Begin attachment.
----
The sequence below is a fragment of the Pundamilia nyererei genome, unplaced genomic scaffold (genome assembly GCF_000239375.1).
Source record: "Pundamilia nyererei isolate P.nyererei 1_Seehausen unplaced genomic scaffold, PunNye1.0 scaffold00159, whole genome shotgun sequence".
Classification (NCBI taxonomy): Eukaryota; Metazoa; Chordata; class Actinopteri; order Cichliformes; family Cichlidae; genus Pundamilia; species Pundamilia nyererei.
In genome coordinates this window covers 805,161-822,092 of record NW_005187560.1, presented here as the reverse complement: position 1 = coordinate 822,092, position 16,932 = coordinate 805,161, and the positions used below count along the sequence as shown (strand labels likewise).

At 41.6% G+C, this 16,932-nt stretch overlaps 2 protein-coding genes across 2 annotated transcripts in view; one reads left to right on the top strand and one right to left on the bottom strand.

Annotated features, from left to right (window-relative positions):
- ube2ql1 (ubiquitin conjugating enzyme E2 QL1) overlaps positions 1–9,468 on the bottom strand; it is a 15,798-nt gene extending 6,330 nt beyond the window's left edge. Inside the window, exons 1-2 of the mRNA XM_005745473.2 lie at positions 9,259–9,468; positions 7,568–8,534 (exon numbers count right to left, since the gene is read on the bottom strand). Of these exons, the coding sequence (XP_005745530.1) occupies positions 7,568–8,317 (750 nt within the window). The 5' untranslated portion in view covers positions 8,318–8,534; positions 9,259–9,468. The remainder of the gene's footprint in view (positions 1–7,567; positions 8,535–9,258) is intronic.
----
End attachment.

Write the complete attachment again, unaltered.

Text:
The sequence below is a fragment of the Pundamilia nyererei genome, unplaced genomic scaffold (genome assembly GCF_000239375.1).
Source record: "Pundamilia nyererei isolate P.nyererei 1_Seehausen unplaced genomic scaffold, PunNye1.0 scaffold00159, whole genome shotgun sequence".
Classification (NCBI taxonomy): Eukaryota; Metazoa; Chordata; class Actinopteri; order Cichliformes; family Cichlidae; genus Pundamilia; species Pundamilia nyererei.
In genome coordinates this window covers 805,161-822,092 of record NW_005187560.1, presented here as the reverse complement: position 1 = coordinate 822,092, position 16,932 = coordinate 805,161, and the positions used below count along the sequence as shown (strand labels likewise).

At 41.6% G+C, this 16,932-nt stretch overlaps 2 protein-coding genes across 2 annotated transcripts in view; one reads left to right on the top strand and one right to left on the bottom strand.

Annotated features, from left to right (window-relative positions):
- ube2ql1 (ubiquitin conjugating enzyme E2 QL1) overlaps positions 1–9,468 on the bottom strand; it is a 15,798-nt gene extending 6,330 nt beyond the window's left edge. Inside the window, exons 1-2 of the mRNA XM_005745473.2 lie at positions 9,259–9,468; positions 7,568–8,534 (exon numbers count right to left, since the gene is read on the bottom strand). Of these exons, the coding sequence (XP_005745530.1) occupies positions 7,568–8,317 (750 nt within the window). The 5' untranslated portion in view covers positions 8,318–8,534; positions 9,259–9,468. The remainder of the gene's footprint in view (positions 1–7,567; positions 8,535–9,258) is intronic.